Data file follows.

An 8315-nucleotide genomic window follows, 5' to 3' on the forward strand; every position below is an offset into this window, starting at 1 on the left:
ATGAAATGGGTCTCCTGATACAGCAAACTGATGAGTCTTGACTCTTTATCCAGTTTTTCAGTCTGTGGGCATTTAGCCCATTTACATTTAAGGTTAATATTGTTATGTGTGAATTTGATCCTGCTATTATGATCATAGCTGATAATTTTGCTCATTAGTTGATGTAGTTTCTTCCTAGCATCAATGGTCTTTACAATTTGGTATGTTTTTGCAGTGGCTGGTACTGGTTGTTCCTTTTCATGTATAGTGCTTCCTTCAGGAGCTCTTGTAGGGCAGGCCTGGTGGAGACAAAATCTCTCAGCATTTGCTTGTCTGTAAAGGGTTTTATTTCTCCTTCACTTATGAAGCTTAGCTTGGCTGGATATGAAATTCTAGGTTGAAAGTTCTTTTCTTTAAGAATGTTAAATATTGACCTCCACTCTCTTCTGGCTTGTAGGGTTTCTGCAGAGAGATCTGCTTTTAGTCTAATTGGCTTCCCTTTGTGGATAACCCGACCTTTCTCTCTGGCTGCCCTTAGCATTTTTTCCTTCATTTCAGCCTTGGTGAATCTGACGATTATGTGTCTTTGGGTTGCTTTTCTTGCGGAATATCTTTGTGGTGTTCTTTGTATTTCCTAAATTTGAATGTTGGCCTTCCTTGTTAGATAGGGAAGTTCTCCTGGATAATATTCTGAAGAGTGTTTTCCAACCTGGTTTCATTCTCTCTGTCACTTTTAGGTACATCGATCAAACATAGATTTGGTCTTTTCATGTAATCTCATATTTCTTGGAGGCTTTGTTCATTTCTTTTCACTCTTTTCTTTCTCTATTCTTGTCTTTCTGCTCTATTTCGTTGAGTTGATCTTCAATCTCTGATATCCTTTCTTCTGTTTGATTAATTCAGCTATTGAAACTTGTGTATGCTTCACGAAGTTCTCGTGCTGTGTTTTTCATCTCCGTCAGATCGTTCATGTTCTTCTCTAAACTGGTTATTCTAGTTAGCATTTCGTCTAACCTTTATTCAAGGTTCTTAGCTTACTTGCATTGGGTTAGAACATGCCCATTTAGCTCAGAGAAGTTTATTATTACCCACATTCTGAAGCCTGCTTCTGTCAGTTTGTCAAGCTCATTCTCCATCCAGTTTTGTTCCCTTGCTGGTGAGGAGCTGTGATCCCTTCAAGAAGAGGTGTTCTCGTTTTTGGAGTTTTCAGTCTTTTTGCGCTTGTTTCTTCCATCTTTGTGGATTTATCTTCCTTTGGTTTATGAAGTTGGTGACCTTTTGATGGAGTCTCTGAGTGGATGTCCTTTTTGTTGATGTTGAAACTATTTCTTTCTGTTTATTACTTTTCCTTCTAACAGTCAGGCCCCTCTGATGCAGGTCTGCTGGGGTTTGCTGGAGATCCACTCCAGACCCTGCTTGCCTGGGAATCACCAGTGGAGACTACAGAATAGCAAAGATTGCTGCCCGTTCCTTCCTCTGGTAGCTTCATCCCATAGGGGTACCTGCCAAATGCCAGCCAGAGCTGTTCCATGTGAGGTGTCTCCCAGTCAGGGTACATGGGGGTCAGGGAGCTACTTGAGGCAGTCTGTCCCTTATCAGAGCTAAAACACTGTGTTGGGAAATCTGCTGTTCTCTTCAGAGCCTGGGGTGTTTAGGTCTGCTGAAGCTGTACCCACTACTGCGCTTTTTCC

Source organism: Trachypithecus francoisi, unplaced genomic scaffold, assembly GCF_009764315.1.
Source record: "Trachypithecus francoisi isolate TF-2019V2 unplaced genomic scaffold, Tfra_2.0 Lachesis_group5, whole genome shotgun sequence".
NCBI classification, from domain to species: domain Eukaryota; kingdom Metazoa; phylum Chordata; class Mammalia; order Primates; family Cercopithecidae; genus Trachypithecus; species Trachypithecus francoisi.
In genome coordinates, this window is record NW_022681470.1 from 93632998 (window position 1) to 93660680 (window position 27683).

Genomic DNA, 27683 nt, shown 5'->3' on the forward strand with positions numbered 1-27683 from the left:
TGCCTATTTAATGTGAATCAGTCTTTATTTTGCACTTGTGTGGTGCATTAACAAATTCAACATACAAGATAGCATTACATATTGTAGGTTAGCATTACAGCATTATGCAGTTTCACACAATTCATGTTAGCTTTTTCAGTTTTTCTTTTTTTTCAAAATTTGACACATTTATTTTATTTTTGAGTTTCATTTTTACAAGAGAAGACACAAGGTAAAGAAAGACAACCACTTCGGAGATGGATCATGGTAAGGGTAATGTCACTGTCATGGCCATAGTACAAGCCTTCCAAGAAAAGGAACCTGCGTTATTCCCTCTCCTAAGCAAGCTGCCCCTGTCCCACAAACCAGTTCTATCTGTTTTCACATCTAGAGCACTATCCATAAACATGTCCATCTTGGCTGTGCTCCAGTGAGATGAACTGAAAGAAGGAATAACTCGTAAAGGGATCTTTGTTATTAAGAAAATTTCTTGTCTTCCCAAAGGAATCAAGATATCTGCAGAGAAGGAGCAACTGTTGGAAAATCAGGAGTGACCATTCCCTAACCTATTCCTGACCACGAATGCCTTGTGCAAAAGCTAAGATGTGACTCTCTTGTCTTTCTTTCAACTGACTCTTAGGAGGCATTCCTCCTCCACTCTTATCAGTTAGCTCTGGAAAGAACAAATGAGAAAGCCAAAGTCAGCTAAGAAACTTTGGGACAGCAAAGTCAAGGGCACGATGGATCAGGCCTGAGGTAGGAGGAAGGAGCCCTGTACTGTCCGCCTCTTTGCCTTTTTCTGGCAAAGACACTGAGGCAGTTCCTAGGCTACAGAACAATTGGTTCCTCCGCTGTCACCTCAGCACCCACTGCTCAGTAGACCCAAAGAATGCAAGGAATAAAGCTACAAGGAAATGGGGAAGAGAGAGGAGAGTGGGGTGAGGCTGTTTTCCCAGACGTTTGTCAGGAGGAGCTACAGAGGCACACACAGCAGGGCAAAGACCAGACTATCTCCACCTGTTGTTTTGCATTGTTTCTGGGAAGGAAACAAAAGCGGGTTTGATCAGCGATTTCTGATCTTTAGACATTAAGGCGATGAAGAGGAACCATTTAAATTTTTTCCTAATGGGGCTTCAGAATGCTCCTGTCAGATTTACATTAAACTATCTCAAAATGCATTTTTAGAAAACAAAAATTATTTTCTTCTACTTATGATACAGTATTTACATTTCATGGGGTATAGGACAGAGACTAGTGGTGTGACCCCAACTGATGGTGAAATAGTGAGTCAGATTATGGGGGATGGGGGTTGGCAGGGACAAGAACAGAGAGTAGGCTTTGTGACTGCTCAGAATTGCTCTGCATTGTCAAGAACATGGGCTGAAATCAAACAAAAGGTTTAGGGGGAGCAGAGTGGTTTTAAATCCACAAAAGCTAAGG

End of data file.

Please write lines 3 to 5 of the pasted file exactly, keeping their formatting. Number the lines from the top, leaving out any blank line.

Source organism: Trachypithecus francoisi, unplaced genomic scaffold, assembly GCF_009764315.1.
Source record: "Trachypithecus francoisi isolate TF-2019V2 unplaced genomic scaffold, Tfra_2.0 Lachesis_group5, whole genome shotgun sequence".
NCBI classification, from domain to species: domain Eukaryota; kingdom Metazoa; phylum Chordata; class Mammalia; order Primates; family Cercopithecidae; genus Trachypithecus; species Trachypithecus francoisi.